While it was certified by VESA in 2019, there are still no supporting graphics cards, devices, or displays that support it. However, that will change in the not too distant future, as AMD has pledged that its upcoming Ryzen 7000 Zen 4 CPUs will offer support for up to four DisplayPort 2 and HDMI 2.1 ports on supporting motherboards. That’s no guarantee of support, and it’s unlikely you’ll find many motherboards which will have four DisplayPort connectors, but the potential is there, and it hints at much more besides.
The reason those upcoming processors can support any kind of video connectors at all is that they’re all going to have onboard graphics. This is a big change for AMD CPUs, which typically ship without graphics. The only “CPUs” AMD has traditionally offered with graphics are its “APU” processors which aren’t as powerful.
What’s exciting about these new CPUs, though, is that they utilize RDNA 2 graphics. Existing full-size graphics cards and GPUs based on RDNA2, like the APU in the Steam Deck handheld console, or current-generation Xbox and PlayStation consoles, don’t support DisplayPort 2. But these new-generation processors do, which means AMD has added support.
What about graphics cards?
We won’t have long to wait for full-size graphics cards that support DP2 either, as right after Zen 4, is AMD’s upcoming RDNA 3 GPUs.
That makes it all but a certainty that those upcoming graphics cards will support DisplayPort 2. Not to mention the fact that with a huge uptick in graphics performance with the upcoming GPUs, it’s likely we’ll start to see 8K gaming become much more viable, and be a real marketing push for both AMD and Nvidia.
For true 8K gaming with unrestricted frame rates, DisplayPort 2.0 is practically a necessity.
So, with DP2 graphics cards and processors coming before the end of the year, it stands to reason that DisplayPort 2-supporting displays will start to show up around then too. A number of such monitors were expected to launch towards the end of 2021, but due to constraints on global supply chains that ended up not happening. Almost a year later, that suggests that it wouldn’t take much encouragement for display manufacturers to release them into the wild.
If you’re looking to get together everything you need to enjoy the capabilities of DisplayPort 2, then keep an eye on the end of the year. That’s when everything will start to debut.
What do you need to use DisplayPort 2?
But what do you actually need to use DisplayPort 2? You’ll need a DP2 supporting display of some kind when they debut later this year, and you’ll need a DP2 source device, such as a graphics card in a high-end PC. Or potentially in 2023 a high-end laptop with a DisplayPort 2 video output for connecting external displays.
But you’ll also need some kind of DisplayPort cable. Unlike HDMI 2.1, where a brand new dedicated cable is an absolute necessity to use an HDMI 2.1 port to its full potential, that’s not necessarily the case with DisplayPort 2. A high-quality DP1.4 cable may have the necessary robustness to carry that additional data of a DisplayPort 2 connection, and the backwards compatibility will be there for lower bandwidth video transmission too, if necessary.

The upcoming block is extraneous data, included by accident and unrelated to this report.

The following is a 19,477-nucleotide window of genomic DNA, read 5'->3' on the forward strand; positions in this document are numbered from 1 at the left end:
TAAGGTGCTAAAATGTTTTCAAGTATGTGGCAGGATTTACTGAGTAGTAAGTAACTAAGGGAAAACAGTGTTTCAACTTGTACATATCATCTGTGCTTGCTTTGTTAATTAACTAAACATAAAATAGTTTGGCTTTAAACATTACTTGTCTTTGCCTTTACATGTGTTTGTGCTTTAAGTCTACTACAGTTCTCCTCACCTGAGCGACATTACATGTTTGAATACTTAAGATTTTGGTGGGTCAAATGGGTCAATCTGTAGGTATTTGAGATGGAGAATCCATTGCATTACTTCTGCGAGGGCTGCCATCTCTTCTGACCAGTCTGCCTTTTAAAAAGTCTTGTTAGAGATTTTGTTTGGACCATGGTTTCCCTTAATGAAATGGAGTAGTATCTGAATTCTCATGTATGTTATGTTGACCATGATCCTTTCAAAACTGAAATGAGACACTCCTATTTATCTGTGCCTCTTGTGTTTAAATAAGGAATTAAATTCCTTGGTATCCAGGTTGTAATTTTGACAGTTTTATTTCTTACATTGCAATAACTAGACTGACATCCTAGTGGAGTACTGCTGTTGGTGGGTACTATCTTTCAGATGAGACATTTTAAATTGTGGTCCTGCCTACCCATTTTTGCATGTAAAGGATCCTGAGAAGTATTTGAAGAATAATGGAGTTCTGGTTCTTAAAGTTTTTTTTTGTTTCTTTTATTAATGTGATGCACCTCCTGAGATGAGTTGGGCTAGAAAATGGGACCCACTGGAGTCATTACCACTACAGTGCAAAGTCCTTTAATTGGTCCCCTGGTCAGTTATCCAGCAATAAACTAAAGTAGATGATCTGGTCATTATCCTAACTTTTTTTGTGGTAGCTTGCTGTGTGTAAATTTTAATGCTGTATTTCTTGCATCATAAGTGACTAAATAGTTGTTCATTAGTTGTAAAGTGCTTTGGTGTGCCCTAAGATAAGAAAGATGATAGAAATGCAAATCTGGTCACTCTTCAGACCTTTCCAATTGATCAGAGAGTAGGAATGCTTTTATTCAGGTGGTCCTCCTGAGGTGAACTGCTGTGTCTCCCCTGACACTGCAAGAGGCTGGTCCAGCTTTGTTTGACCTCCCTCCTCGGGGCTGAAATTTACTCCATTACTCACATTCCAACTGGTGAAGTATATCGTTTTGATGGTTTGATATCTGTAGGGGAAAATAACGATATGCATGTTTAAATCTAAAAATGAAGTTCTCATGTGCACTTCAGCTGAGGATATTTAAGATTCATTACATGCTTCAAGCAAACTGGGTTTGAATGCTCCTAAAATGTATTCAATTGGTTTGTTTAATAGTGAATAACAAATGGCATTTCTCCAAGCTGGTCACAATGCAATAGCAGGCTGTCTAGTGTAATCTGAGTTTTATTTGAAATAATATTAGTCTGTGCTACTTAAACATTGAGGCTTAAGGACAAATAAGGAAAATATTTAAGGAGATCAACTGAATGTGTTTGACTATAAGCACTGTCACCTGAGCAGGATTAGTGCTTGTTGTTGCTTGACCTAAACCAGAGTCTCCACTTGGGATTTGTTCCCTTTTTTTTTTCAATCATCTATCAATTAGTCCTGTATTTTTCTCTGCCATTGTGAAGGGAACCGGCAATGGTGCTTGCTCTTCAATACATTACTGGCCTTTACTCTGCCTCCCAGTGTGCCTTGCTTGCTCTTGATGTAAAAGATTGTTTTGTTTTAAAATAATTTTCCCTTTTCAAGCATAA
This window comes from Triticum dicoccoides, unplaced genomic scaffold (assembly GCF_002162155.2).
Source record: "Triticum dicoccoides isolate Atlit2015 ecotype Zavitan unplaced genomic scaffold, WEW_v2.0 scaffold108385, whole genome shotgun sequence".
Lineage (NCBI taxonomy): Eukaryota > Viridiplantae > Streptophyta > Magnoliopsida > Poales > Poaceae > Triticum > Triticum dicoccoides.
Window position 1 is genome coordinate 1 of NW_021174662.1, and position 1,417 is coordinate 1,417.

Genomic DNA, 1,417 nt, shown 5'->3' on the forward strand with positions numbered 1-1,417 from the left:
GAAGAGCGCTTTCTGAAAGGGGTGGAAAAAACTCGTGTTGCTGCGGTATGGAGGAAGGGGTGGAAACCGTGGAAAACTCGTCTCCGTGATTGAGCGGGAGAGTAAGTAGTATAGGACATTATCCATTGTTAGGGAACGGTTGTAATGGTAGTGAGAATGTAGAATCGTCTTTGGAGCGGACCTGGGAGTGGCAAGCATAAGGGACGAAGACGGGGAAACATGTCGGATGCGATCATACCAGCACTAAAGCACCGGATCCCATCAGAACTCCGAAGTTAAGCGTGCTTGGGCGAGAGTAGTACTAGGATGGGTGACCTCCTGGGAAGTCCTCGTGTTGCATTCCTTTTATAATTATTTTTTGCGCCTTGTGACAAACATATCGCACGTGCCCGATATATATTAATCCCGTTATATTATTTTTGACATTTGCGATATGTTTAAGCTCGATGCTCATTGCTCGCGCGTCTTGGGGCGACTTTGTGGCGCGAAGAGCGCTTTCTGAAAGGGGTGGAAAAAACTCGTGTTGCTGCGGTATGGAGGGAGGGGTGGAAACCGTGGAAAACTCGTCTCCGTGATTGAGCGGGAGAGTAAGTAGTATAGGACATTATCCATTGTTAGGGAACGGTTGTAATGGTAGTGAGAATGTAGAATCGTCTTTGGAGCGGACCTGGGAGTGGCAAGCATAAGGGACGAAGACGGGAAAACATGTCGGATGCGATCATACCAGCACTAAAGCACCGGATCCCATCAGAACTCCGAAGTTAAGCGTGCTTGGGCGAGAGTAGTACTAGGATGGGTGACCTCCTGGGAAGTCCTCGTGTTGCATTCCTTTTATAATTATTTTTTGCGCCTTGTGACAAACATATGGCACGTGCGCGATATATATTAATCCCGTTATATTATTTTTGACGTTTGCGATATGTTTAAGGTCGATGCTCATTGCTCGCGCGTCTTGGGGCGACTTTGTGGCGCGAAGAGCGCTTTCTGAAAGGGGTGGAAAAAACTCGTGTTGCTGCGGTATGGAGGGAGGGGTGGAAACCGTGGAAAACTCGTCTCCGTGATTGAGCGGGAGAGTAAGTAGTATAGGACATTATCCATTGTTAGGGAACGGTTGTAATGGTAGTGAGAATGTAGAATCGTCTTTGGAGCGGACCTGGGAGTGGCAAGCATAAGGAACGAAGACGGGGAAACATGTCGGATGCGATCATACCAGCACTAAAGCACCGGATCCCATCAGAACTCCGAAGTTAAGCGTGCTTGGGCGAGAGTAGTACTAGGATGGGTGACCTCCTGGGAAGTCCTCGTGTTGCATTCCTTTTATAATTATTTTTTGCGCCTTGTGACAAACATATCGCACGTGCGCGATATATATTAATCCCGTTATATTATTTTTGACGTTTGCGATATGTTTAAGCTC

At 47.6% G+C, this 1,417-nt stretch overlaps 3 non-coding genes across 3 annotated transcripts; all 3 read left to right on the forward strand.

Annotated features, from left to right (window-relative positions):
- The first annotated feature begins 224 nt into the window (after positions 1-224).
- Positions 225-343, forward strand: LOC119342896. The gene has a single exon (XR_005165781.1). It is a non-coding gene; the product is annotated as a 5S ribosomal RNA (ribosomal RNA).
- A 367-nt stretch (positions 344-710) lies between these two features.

That said, you will only find the guaranteed DisplayPort 2 performance from rated DP2 cables. Those are already starting to go on sale and if you want to future-proof yourself, you can absolutely upgrade your existing DisplayPort cables to the new standard, or even buy some and leave them handy for when you need them.
The only problem with that is that DisplayPort 2 cabling has the potential to be incredibly confusing for the average buyer. Not quite as confusing as the various USB 3 generations of cables have been, but with DisplayPort 2.0 having three new transmission modes that cables may or may not support, there’s the potential for buyers to purchase a cable that is only capable of a slower transmission mode than they require, despite it being a “DisplayPort 2” cable.
That’s where certified cables come in to make everything that bit less confusing.
VESA Certified Cables
VESA recently announced a new standardized naming convention for DisplayPort 2 cables. Cable and device manufacturers can submit their hardware to VESA’s stringent DisplayPort UHBR Certification Program.
Cables and devices that are capable of supporting the UHBR/UHBR10 link rate of 10 Gigabits per second and support the full four-lane operation of 40 Gigabits per second, will be granted DP40 certification, and manufacturers will be able to label their cables and devices as such.
Cables that can support the full UHBR3/UHBR20 link rate of 20 Gigabits per second, with four full lanes providing the maximum throughput of 80 Gigabits per second, will be DP80 certified, allowing manufacturers to claim as such on their packaging, cabling, and marketing materials. Those cables will also have full support for UHBR2/UHBR13.5, but there will be no specific certification for cables that can support only that transmission mode.
VESA-certified DP40 and DP80 cables will be available in both full-size and Mini DisplayPort configurations and will be backwards compatible with previous generations of DisplayPort ports and their respective transmission modes.
What all of this ultimately means, is that if you’re going to try to build an 8K gaming PC, you’re going to want a DP80 cable. If you won’t need the full bandwidth, DP40 might suffice but know that you’ll get a similar experience and capabilities with HDMI 2.1.
DisplayPort 2 isn’t here yet in any great capacity, but there are some certified cables starting to make their way to major retailers. With supporting graphics cards, processors, and monitors all slated to arrive before the end of the year, it’s only a matter of time before DisplayPort 2.0 becomes the hot new connector standard for high-end PCs and it’s likely to remain that way for many years to come.
It’s going to usher in new standards for gaming, including 8K resolution and 240Hz 4K. We might still need to use DLSS and FSR to get comfortable frame rates when targeting such high-demand settings, but DisplayPort 2 will ensure that you have all the bandwidth you need for whatever settings you target.